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Miso ramen and Tonkotsu ramen are the other common types of Japanese ramen. At Hachiro Shoten, they originally merged the two types to make their own Tonkotsu-miso ramen. Judging by this joint's popularity, you can say you get the best of both ramen worlds. The thick soup coating the noodles with a rich miso and pork taste has been making people addicting to this ramen!

Located a 4-minute walk from the Toei Subway Line's Shinjuku Station's West Exit.

Ramen Nagi ラーメン凪

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If you want to have a taste of a ramen made from an exquisite fish broth called Niboshi (dried sardine), the best place to go is Ramen Nagi. Among rather thick noodles, you'll find even thicker noodles as big as Udon noodles. What's great about this shop is that it's open 24 hours so you can go there for a late night meal. Near the Seibu Shinjuku Station.

Horiuchi ほりうち

Shoyu ramen (soy sauce-based ramen) is one of the traditional Japanese ramen. The combination of springy noodle and the mild tasting soup has been loved for generations. Horiuchi is one of the best places in town to have this standard ramen bowl. There are two dishes you should try here. One is the natto ramen (pictured above). This strikingly bold combination is surprisingly delicious! The other ramen bowl you should have is the chashu ramen. For 1,300 yen you get a soy sauce based ramen topped with an extremely generous amount of thick pork belly slices. It's the ramen bowl for meat lovers.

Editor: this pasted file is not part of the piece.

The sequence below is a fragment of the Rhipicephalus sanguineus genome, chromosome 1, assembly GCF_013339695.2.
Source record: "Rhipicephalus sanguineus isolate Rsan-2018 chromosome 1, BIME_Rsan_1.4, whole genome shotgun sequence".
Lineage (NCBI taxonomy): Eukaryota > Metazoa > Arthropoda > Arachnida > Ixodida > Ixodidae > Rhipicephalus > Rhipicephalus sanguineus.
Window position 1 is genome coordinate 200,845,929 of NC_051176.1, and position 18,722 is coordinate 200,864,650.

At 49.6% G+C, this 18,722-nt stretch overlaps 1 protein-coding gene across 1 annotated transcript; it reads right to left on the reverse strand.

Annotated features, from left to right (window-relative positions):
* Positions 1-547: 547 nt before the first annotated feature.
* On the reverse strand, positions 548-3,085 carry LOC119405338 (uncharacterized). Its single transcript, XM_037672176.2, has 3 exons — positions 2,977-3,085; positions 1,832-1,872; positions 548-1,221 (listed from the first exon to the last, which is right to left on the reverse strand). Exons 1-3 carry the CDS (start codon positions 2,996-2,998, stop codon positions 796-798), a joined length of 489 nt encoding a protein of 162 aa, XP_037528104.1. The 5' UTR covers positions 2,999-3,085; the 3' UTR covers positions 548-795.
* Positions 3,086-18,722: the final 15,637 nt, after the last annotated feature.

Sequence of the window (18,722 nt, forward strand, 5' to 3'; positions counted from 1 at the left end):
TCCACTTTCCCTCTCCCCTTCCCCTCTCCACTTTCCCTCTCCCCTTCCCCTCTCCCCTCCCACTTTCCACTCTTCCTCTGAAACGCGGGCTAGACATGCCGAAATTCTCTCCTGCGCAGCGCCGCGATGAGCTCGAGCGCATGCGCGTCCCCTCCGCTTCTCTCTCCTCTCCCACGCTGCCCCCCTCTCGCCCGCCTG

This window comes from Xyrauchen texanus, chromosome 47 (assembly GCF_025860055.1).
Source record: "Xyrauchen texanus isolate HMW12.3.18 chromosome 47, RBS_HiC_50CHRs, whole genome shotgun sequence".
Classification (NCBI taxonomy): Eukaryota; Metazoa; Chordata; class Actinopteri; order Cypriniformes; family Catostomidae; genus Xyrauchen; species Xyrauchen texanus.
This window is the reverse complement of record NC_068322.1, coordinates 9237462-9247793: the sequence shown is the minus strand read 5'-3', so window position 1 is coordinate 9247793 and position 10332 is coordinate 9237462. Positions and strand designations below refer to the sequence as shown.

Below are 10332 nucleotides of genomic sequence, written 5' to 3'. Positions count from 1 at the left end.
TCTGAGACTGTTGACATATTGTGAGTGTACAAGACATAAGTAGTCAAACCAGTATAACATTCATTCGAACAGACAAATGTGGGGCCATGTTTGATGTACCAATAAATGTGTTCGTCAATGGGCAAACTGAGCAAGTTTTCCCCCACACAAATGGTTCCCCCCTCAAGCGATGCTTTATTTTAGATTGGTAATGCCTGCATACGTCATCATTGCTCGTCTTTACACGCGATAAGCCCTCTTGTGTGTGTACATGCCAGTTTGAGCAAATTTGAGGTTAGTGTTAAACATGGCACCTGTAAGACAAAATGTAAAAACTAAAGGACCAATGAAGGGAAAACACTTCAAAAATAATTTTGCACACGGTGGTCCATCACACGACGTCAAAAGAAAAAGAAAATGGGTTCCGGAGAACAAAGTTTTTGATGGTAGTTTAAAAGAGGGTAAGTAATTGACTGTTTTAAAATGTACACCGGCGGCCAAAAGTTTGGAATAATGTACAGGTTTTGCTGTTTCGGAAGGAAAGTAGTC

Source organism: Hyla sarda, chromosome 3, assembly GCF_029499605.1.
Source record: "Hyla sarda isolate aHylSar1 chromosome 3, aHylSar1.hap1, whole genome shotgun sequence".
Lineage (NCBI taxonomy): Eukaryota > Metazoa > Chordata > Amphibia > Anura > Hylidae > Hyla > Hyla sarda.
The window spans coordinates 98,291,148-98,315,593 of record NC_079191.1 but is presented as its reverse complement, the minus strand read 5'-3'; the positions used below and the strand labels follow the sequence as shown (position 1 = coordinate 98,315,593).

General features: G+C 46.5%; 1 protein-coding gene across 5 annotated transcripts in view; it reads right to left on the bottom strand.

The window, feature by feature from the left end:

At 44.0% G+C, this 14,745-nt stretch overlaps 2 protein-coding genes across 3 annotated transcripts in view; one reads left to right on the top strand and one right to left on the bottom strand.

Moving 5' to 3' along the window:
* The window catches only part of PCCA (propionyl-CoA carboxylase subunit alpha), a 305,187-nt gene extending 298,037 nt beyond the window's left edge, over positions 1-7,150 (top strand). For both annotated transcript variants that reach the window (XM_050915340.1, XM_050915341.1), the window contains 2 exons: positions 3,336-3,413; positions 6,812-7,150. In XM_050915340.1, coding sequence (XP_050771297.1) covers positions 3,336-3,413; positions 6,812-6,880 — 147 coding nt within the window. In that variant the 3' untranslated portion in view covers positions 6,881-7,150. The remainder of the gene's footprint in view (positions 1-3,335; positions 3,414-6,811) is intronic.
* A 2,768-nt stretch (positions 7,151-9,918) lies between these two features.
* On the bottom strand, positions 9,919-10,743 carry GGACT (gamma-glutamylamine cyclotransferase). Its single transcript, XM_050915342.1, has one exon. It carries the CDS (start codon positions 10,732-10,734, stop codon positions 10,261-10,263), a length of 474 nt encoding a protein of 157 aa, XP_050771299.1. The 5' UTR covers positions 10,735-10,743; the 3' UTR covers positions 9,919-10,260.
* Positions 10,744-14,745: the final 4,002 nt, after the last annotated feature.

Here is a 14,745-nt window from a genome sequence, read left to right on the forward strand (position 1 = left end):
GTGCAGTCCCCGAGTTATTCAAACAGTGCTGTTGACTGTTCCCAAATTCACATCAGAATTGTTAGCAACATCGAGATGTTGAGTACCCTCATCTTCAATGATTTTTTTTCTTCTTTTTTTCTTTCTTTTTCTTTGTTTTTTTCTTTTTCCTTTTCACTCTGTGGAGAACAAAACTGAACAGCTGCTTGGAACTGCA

Located just a 3-minute walk from the West Exit of the Shinjuku Station.

Machidaya 町田家

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From the South gate of Shinjuku Station, walking towards Takashimaya, you'll find this "Iekei" (literally means "home-style") ramen shop. "Iekei" ramen is a kind of thick ramen that is originally from Yokohama. It's getting a great reputation for its rich tonkotsu (pork broth) and shoyu (soy-sauce) based soup and straight flat noodles.

Located a 3-minute walk from the Shinjuku Station's South Exit.

Ramen Gonokami らーめん五ノ神